Originally published at Insane Guitar
As many of you know, I write an interview series over at TinFoil Music Magazine (or, more properly, "Tinfoil.Music"). The series is called "Guitar Gods" and has featured well-known guitarists like the late Michael Hedges and Grammy Award winning Billy Idol guitarist Steve Stevens, as well as new players like Insane Guitar founder Joel Wanasek. In the future, there will be interviews with other IG columnists as well as established gurus like Jennifer Batten and the Great Kat. On occasion, we’ll take a closer look at these players right here at Insane Guitar – analyzing their styles and offering licks and exercises.
This month, I’d like to look at the incredible playing of Steve Stevens.
How a Grammy Award winner can be under-rated is beyond me, but Steve is often left out of the typical "greatest guitarist" lists. A brief perusing of his work with Billy Idol, BLS, and others should make it obvious to even casual listeners the immensity of his talent. While IG readers might be less interested in the more "pop" projects Steve has been involved in, no shredder should be without a copy of the two Bozzio, Levins, Stevens CDs: "Black Light Syndrome" and "Situation Dangerous".
Today, however, I’d like to pull a few trinkets out of the song "Rebel Yell", which provides a veritable lexicon of early techniques employed by Stevens. While the song hardly provides a complete delineation, it does provide us with more than enough ammunition to play with this month!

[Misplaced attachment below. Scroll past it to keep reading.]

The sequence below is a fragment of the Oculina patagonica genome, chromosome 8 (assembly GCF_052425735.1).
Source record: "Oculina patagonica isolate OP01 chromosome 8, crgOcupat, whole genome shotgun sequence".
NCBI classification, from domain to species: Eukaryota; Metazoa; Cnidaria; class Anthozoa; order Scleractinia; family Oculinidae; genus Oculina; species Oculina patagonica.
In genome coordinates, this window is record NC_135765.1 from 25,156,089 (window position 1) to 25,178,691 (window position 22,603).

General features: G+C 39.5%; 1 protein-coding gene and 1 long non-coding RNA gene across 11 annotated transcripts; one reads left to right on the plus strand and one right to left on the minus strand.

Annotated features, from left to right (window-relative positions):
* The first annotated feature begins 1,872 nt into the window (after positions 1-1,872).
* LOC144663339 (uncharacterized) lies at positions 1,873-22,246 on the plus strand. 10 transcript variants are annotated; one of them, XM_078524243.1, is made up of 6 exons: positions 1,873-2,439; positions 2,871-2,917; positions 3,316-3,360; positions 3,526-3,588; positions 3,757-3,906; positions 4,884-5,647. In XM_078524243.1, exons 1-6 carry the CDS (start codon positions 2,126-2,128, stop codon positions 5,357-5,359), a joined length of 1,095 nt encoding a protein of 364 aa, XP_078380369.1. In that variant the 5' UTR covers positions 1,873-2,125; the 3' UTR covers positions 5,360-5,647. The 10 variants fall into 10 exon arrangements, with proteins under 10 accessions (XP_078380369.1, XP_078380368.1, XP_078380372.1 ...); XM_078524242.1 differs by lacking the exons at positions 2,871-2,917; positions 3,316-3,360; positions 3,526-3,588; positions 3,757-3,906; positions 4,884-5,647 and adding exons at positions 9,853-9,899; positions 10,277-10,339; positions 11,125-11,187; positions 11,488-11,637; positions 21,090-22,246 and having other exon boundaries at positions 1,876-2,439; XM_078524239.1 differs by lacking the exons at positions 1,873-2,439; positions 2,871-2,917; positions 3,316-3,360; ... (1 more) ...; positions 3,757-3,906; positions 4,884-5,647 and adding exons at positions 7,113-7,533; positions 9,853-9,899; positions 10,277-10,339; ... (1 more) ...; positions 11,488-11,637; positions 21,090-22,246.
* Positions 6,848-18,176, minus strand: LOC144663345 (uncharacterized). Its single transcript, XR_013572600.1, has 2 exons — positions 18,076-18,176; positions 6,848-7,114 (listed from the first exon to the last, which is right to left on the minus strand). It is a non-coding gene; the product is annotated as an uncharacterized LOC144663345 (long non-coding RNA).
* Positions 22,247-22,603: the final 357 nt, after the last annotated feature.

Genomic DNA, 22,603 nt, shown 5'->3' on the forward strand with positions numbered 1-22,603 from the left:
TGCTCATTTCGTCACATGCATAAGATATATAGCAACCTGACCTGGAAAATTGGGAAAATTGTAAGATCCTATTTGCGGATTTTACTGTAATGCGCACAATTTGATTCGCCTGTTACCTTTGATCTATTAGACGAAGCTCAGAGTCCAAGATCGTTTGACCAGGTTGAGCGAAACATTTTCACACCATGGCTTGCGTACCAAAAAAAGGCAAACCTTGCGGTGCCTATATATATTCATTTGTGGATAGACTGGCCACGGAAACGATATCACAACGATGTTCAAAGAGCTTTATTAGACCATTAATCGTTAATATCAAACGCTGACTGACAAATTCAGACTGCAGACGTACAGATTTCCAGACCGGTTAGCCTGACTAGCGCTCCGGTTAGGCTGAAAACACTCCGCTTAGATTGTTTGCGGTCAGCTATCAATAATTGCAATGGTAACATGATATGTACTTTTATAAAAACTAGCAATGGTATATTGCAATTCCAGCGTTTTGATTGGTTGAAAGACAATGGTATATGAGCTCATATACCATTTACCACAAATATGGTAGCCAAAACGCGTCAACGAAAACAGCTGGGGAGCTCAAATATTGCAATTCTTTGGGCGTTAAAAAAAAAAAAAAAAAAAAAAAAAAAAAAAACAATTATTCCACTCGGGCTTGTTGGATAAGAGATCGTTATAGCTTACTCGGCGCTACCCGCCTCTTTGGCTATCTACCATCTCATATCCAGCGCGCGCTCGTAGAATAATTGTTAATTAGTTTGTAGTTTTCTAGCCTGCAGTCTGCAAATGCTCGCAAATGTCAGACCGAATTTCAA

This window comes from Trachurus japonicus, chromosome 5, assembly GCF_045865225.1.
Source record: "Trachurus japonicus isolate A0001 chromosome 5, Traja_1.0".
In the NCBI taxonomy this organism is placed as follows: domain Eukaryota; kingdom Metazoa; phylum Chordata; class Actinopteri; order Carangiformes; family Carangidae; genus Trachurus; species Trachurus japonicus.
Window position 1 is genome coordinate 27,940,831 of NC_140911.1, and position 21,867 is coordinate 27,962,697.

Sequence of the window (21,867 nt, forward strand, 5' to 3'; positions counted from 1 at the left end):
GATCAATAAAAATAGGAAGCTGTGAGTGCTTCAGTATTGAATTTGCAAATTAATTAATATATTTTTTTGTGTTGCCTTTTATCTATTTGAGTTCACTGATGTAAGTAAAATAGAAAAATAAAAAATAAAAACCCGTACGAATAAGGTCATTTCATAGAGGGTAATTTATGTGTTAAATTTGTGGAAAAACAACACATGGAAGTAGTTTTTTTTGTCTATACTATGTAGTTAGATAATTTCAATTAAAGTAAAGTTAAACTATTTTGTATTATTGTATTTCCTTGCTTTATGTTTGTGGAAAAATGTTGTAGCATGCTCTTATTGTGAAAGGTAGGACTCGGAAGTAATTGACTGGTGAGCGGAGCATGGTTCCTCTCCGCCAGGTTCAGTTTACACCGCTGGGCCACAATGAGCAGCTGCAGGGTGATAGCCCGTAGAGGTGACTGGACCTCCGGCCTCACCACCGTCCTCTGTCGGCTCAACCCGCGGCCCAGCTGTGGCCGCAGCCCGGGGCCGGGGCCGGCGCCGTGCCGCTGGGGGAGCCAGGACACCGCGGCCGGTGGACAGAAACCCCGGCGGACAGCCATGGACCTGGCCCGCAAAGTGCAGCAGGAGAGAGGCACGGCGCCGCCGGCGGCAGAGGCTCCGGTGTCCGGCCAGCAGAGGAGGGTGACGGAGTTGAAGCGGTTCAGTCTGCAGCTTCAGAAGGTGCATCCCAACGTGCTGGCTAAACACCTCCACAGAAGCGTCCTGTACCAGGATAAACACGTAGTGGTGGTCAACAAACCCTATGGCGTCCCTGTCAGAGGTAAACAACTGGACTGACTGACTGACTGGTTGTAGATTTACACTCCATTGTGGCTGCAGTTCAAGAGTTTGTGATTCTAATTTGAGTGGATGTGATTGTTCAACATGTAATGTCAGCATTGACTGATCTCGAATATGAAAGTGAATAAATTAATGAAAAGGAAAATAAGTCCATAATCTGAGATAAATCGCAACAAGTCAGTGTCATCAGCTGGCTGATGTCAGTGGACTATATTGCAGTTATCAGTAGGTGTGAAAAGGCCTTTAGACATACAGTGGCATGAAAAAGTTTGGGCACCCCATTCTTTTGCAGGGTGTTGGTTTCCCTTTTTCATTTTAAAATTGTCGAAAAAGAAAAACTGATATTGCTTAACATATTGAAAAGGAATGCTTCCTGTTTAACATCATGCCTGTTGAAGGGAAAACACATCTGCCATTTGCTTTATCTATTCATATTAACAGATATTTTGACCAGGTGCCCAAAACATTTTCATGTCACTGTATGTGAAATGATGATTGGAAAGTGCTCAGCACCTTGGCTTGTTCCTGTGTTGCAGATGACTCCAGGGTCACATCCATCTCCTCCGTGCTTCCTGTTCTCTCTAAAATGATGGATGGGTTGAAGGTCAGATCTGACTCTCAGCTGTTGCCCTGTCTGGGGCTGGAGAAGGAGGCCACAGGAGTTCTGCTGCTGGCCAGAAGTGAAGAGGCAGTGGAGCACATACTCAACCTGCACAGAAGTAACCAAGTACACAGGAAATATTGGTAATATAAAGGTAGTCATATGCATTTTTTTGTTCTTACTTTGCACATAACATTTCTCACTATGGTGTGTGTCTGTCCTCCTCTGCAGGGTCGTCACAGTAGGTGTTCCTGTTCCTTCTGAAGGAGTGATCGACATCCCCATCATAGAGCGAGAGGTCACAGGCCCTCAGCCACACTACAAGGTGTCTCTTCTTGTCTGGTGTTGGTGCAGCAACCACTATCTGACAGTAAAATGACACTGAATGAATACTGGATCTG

The first technique is often referred to as "hybrid picking". Proper hybrid picking is the use of both the pick and the fingers in a pattern or passage (common in country and acoustic blues), but the term is also used occasionally to describe a static pattern with one or more fingers while playing a line with the thumb or free fingers (often heard in flamenco and classical music). The below example, similar to the opening (and closing) of "Rebel Yell", can actually be played either way, so try ‘em both and see which works better for you.
Another idea Steve employs to great effect is something we’ve covered before. Namely, moving licks and melody fragments across octaves. The lick below is similar to what Steve uses in the 2nd half of the solo section. Technically, it should provide no challenge for the average player – but it provides lots of sonic spice to your soloing. Hey, if repeating a theme is good enough for Bach, it’s good enough for you!
The last lesson segment for today isn’t a lick or run – it’s the creative use of feedback. Jimi Hendrix and Sonic Youth and others had an affect on Steve…and he learned his lessons well, as one can hear from the all-to-brief feedback sections injected into "Rebel Yell".
As ya’ll probably know, feedback happens when the output (from your amp) returns as part of the input (your guitar pickups), which creates a long, sustained, and often uncontrollable scream. We can talk all day about the whys, but that’s not the point today. The feedback exercise is simply to stand in front of your amp, strike a note (while muting all the other strings), and get close enough to set up a feedback loop. When the guitar feeds, hold the note for a bit. Then move the guitar slightly until the pitch changes. Move in the other direction next and see what you get. Grab your bar and bend he note up and down. Play with it!
When you have a few moments, check out the "Guitar Gods" interview with Steve.
A final note: I’ll be doing a series of guitar clinics and workshops in the next few months (starting in September). If you’re interested in one in your area, drop me a line and we can discuss it.
See ya next time!